When my students arrived for their first lecture, I would always start by giving them 10 minutes to write down an answer to this question.
Before reading on, why not quickly write down what you think forensic psychology is.
The reason I did this was because despite the fact that every single undergraduate psychology student (about 180 of them) chose to do the forensic psychology course form a list of optional courses; not one of them came to see me in advance to ask what the course was about.
Now bear in mind students chose their optional courses well in advance of the start date, and in order to make an informed choice they were all strongly advised to speak to the lecturer running the courses they were interested in before making a final decision.
So why the no show?
I suspect, actually I know because I discussed it with the students afterwards, that they didn’t feel they had to find out what forensic psychology is, because they already had a preconceived idea.
I mentioned that at the start of the first lecture I would give students 10 minutes to write down an answer to the question what is forensic psychology.
What I didn’t mention, however, is that after about 2 minutes I would ask for their attention and apologise for forgetting to tell them that they weren’t allowed to use the words serial killers or silence of the lambs in their answer. It was usually as this point that most of the writing in the lecture theatre stopped.
If you’re thinking I would have stopped writing as well, please contain your disappointment and don’t rush off just yet. The answer to the question, what is forensic psychology may not quite be what you thought, but that doesn’t mean that the subject has to be any less engaging.
The first thing to appreciate when addressing the question is that even psychologists in the field are divided as to what the answer is.
The division of criminological and legal psychology within the British Psychological Society argued for twenty years as to whether their members should be entitled to call themselves Chartered Forensic Psychologists. It was finally agreed that they should, however, there still remains a great deal of debate and controversy surrounding the issue.
The central problem is that its members are drawn from a wide range of disciplines, so it is always difficult to state what the boundaries are when you talk of Forensic Psychology.
A fragmented discipline?
Psychologists in the prison/correctional services.
Clinical psychologists in special hospitals & the psychiatric services.
Now while it is important to acknowledge that this fragmentation of role exists, it is just as important to realise that these different groups are linked to forensic psychology because their work, expert knowledge or research activity is somehow connected with the law.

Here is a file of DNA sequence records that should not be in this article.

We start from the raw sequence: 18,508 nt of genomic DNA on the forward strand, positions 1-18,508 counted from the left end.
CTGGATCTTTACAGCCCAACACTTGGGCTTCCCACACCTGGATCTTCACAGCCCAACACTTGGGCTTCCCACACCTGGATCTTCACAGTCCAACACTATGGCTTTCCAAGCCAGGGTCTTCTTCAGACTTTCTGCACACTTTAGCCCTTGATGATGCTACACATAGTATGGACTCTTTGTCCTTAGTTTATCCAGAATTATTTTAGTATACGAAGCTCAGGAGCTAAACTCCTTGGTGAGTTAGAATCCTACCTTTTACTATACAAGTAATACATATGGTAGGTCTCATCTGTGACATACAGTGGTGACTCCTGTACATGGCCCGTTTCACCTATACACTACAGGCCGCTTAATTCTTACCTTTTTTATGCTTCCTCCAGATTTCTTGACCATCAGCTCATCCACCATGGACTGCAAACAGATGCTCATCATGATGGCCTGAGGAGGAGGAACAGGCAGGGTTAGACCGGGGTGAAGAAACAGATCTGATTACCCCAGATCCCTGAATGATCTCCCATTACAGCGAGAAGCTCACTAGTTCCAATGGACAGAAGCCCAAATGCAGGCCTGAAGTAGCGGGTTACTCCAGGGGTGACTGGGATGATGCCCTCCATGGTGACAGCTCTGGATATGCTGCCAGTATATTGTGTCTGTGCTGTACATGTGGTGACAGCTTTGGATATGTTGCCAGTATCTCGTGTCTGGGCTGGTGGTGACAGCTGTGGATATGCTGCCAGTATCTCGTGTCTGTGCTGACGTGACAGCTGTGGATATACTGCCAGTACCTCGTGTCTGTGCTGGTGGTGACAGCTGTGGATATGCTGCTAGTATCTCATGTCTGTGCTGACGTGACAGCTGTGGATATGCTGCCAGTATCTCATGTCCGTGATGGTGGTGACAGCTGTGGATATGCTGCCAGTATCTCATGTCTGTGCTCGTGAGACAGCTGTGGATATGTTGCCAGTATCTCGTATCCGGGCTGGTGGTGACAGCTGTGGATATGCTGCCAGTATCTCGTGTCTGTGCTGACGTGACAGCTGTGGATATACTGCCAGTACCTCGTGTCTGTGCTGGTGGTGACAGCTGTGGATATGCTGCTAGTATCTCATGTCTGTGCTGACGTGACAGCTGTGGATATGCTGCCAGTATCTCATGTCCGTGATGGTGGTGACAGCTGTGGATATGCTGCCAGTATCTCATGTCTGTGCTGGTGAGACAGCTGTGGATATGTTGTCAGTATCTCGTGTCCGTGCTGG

This legal connection makes perfect sense when you consider that the word forensic comes from the Latin forensis, which literally means appertaining to the forum, specifically the imperial court of Rome. So in essence:
The debate as to what is and what isn’t forensic psychology rests primarily on the nature of psychology’s relationship with the legal system.
Let me give you an example, imagine 2 clinical psychologists meet at a conference and they begin talking about the work they do.
The first psychologist tells the second that she recently gave expert testimony in court arguing that the defendant in a murder case was criminally insane; the judge and jury agreed and having been found guilty on the grounds of diminished responsibility the defendant was going to be sent to a secure psychiatric unit.
Now there’s a coincidence the second psychologist says I work in the unit where they’re sending him, so I’ll be dealing and treating this guy when he arrives.
So here you have a situation where 2 psychologists are linked to the legal system by way of a legal decision and you could argue, therefore, that both deserve to be seen as engaging in Forensic Psychology. However, there’s a crucial difference.
The first psychologist actually helped inform the legal decision based on her psychological knowledge and expertise. The second psychologists’ involvement on the other hand arose as a consequence of a legal decision that she had no direct influence over.
My preferred forensic psychology definition acknowledges this key distinction, namely:
That branch of applied psychology which is concerned with the collection, examination and presentation of evidence for judicial purposes’ (Haward 1981).
If you adopt this definition you are stating categorically that Forensic Psychology relates to:
The provision of psychological information for the purpose of facilitating a legal decision (Blackburn 1996).
So in the case of our two psychologists, strictly speaking only the first can be said to be engaged in Forensic Psychology.
Not everybody would agree with this, because there is a school of thought that would claim that any activity that links psychology to the law deserves to be described as Forensic. I’m not going to try and convince you which is right, although I do have a strong opinion on the mater; the main thing is that you
know that this debate exists.
In answering the question, what is forensic psychology we have discovered that:
In essence, forensic psychology refers to the application of psychology within a legal context.
The debate as to what is & what is not forensic psychology relates to the nature of this legal application & the level at which it is applied.
And this debate raises a number of questions that you need to think about. In particular:
The boundaries of forensic psychology?
The role of the forensic psychologist?
The credibility of forensic psychology